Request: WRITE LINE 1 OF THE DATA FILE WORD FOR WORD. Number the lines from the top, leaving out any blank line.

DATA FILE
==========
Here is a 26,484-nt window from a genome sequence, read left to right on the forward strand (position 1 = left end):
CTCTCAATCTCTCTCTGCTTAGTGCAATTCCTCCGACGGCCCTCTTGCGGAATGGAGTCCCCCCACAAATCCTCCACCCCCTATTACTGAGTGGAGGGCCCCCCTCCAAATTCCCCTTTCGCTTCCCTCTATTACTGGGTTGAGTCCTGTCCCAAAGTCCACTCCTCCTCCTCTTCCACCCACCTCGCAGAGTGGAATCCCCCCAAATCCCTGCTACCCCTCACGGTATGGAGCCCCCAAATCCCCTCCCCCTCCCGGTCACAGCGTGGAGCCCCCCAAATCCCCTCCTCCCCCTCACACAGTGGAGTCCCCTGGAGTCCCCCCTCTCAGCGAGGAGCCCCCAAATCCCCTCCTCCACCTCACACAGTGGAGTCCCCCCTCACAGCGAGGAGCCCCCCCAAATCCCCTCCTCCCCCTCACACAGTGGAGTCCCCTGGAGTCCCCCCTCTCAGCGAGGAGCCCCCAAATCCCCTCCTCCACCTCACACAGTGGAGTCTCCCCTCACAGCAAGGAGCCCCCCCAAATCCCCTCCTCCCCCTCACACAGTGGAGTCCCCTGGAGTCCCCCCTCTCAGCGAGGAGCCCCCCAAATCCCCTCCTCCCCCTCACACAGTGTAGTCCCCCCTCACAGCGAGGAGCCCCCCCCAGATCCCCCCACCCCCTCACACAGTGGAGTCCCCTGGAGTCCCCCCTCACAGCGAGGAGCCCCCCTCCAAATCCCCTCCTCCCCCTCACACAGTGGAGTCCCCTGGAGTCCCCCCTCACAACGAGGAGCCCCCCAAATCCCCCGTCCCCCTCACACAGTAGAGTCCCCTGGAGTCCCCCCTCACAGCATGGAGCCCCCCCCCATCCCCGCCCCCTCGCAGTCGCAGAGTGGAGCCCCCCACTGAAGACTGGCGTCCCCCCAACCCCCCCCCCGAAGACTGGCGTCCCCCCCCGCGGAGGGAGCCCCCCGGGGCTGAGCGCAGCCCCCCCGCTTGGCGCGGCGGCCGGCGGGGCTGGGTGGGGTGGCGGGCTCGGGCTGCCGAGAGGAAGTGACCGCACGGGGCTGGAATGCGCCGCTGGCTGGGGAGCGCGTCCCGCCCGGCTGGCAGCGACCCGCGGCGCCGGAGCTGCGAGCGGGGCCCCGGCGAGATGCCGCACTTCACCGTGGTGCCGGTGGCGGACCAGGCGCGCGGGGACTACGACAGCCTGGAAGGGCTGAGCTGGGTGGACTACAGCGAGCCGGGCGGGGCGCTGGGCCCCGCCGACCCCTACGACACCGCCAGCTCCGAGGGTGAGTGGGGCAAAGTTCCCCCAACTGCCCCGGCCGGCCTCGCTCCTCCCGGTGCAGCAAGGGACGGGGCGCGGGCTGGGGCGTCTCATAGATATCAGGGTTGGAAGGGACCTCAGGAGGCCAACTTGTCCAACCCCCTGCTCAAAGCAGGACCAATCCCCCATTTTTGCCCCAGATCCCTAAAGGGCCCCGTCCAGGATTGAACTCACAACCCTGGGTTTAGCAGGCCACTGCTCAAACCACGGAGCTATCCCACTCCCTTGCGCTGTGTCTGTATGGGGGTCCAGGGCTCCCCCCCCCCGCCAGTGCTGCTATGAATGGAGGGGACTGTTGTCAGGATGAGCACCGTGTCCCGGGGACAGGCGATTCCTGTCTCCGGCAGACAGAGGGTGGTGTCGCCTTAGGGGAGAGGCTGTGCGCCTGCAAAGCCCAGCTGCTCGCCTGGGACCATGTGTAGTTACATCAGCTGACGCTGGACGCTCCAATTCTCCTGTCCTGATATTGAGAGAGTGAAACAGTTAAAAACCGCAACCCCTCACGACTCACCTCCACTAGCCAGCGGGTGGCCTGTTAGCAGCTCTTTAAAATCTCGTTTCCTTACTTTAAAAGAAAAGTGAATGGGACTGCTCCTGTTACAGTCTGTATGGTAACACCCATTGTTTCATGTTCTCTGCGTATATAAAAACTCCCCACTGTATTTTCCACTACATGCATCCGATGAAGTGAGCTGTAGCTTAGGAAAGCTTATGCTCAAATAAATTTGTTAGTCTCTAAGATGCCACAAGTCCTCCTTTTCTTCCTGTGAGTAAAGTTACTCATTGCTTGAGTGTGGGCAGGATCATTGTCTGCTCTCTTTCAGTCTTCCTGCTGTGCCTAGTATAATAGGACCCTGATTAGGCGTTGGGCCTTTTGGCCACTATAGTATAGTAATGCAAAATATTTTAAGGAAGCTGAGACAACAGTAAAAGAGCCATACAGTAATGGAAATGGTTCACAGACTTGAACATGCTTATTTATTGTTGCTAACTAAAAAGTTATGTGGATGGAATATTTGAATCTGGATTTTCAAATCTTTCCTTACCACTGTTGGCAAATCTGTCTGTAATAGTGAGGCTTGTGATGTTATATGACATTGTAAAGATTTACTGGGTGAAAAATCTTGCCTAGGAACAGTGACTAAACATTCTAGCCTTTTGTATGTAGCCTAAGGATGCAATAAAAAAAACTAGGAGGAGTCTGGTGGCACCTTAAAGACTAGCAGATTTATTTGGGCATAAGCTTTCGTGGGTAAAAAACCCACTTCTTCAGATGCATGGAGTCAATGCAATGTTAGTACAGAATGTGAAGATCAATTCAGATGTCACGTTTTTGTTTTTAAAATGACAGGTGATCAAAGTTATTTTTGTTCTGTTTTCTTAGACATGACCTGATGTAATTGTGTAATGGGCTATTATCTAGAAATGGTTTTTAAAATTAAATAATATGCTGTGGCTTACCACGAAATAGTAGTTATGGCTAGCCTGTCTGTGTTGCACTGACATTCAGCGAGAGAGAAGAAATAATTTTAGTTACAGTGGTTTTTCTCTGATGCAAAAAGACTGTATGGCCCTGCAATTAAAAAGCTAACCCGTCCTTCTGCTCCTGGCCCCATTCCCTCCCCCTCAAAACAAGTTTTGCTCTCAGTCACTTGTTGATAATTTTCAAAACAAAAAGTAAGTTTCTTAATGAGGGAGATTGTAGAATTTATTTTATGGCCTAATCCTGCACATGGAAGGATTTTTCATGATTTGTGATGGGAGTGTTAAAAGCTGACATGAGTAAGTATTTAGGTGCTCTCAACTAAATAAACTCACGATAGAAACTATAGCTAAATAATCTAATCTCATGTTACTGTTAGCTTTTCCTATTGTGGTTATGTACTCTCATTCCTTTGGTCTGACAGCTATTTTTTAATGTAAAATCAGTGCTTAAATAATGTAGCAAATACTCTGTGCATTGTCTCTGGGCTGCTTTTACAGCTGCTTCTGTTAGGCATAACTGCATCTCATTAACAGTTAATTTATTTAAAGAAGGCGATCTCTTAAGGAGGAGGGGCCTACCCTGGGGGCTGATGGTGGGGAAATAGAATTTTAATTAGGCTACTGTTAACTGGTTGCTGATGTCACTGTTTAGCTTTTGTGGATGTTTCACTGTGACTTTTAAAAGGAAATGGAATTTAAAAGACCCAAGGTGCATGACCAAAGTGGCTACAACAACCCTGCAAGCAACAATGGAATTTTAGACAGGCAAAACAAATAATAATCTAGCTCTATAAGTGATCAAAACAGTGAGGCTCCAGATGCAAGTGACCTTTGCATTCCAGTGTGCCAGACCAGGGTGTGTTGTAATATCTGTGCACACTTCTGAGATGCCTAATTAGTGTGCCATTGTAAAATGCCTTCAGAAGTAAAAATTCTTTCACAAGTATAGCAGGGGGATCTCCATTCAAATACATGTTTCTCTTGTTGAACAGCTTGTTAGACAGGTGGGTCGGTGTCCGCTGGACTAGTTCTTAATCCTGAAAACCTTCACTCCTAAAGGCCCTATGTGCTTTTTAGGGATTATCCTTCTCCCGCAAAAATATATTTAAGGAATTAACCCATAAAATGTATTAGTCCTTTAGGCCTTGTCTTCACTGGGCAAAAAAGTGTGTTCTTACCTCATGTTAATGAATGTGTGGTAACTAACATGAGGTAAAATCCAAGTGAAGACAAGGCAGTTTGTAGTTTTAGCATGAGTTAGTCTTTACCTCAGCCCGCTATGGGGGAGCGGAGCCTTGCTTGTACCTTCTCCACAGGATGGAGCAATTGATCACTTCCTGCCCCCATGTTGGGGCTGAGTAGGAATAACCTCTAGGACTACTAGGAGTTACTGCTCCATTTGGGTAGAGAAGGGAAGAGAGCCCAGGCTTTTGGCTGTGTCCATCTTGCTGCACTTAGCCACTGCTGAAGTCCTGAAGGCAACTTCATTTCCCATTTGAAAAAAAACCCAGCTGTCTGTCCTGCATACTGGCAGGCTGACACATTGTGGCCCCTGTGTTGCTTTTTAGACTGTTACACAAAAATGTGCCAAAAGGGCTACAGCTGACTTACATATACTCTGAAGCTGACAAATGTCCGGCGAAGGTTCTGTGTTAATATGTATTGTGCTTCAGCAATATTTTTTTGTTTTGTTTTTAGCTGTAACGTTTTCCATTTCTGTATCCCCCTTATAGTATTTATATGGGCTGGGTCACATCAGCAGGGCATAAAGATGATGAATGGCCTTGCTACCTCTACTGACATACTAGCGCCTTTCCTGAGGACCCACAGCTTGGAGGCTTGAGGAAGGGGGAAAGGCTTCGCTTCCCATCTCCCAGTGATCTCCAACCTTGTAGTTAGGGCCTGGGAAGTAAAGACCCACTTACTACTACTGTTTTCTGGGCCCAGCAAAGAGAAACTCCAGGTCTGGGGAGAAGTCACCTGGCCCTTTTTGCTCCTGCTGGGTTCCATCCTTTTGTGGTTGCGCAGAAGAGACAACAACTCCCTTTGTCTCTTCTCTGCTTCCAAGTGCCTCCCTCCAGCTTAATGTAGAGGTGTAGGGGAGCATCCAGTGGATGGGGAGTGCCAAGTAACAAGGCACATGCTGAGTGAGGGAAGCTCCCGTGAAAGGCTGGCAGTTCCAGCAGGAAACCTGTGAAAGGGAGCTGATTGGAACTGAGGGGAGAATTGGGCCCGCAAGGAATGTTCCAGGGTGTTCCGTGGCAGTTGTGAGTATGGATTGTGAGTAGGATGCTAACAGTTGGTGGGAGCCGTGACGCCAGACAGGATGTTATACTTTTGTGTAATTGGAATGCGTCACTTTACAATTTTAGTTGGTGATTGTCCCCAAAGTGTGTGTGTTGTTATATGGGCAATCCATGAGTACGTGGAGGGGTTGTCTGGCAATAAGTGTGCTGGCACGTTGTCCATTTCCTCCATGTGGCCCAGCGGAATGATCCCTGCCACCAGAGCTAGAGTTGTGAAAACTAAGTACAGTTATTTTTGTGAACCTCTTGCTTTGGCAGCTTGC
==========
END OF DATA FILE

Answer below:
Here is a 26,484-nt window from a genome sequence, read left to right on the forward strand (position 1 = left end):